A case dismissal means the charges against you are canceled. Your case will not move forward, and you are free from criminal liability.
You can seek a case dismissal by submitting a request with the court, called a motion. The statute your motion is filed under, and the process for pursuing it, depends on whether you are charged with a misdemeanor or a felony. In either situation, a judge will review your request and decide whether to grant it.
If the judge approves your motion, your case will be dismissed. If they reject it, your case proceeds. Still, that doesn't mean all hope is lost. You can seek a favorable outcome by negotiating a plea deal with the prosecutor or presenting your arguments at trial.
At Lessem, Newstat & Tooson, LLP, our lawyers pursue available options to work toward optimal results for our Los Angeles clients. If you need legal representation, please contact us at (800) 462-7160.
Explaining a Case Dismissal
Generally, a court will consider dismissing your case after you have filed a motion stating that a mistake or lack of evidence erroneously led to charges. If it finds that your arguments are warranted, it may grant your request.
If your case is dismissed, you are not convicted of the alleged offense. You also avoid having criminal penalties imposed upon you.
Requesting a Case Dismissal
The motion you submit to request a case dismissal depends on whether you have been charged with a misdemeanor or a felony.
Dismissing a Misdemeanor
For a misdemeanor charge, you would file a 991 motion. You can make this request only if you are in custody at the time of your arraignment and have pleaded not guilty.
You bring your 991 motion during your arraignment, which should happen within 48 hours of your arrest. With this motion, you are asking the court to determine whether probable cause existed that the alleged crime was committed and you were the one who committed it. Probable cause means that it is more likely than not that the crime happened.
The judge will consider your arguments, police reports, and other preliminary evidence relevant to your case. If they agree that there wasn't probable cause, you win your motion, and your case is dismissed. You will be released from jail and no longer required to answer for the crime. However, the prosecutor can appeal the judge's decision and refile charges against you within 15 days of the dismissal.
If the judge does not side with you, your case will be set for trial.
Dismissing a Felony
The process for requesting to have your case dismissed for a felony charge is like that for a misdemeanor. However, the 995 motion is filed after the preliminary hearing instead of at the arraignment. The preliminary hearing is where evidence is presented concerning the grounds for the arrest, and the judge determines whether probable cause existed to believe that you committed the alleged crime.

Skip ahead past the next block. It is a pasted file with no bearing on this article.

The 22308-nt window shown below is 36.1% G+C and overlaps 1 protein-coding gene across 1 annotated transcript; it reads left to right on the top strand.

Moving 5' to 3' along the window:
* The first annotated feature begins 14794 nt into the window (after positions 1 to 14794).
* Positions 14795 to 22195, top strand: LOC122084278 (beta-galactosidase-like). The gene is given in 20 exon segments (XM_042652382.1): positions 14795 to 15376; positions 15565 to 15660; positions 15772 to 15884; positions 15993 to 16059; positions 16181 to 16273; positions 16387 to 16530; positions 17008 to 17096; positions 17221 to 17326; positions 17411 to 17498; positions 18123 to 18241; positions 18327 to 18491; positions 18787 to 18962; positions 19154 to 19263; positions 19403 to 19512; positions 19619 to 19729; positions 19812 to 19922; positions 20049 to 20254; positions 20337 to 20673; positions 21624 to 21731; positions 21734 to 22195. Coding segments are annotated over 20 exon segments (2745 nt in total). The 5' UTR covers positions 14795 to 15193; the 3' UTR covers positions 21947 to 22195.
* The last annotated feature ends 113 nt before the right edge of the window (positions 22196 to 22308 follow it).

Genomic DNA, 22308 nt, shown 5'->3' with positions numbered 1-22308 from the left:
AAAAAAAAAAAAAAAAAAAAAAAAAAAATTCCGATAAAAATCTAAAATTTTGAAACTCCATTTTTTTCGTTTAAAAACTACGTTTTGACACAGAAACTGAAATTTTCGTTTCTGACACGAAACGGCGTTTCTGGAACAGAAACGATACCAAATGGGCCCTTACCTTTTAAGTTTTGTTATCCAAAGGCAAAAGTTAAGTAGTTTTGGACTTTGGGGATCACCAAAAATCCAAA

In your 991 motion, you can argue that your case should be dismissed because:
- The judge made a mistake (such as allowing evidence that shouldn't have been admitted or applying an incorrect legal standard) and unlawfully committed you, or
- You were indicted or committed without probable cause.
As with a 991 motion, if the judge agrees with your arguments, they may dismiss the case, and the prosecutor can appeal. If the judge disagrees with your assertions, your case will go to trial.
Options If Your Case Isn't Dismissed
Unfortunately, the judge might reject your motion to dismiss. However, that doesn't mean a conviction is guaranteed. You still have options to fight your charge and pursue a just outcome.
One of the avenues you can take is negotiating a plea deal with the prosecutor.
With a plea deal, you agree to plead guilty, and the prosecutor agrees to:
- Pursue a lesser charge,
- Drop some of the charges, or
- Recommend a lighter sentence.
Your other option is to have your case heard in court. A judge or jury will listen to the evidence you and the prosecutor present. They will then determine whether you are guilty of the alleged offense.
Contact Our Firm for Help
A case dismissal is possible, but it's not a surefire way to resolve a criminal matter. The judge could deny your motion to dismiss, in which case you would have to negotiate a plea or go to trial. Whatever path your case takes, having a criminal defense attorney on your side can help you navigate it. They can explain your options and prepare and file your paperwork, build your defense, and argue on your behalf.
To discuss your case with a member of our Los Angeles team, please contact Lessem, Newstat & Tooson, LLP at (800) 462-7160.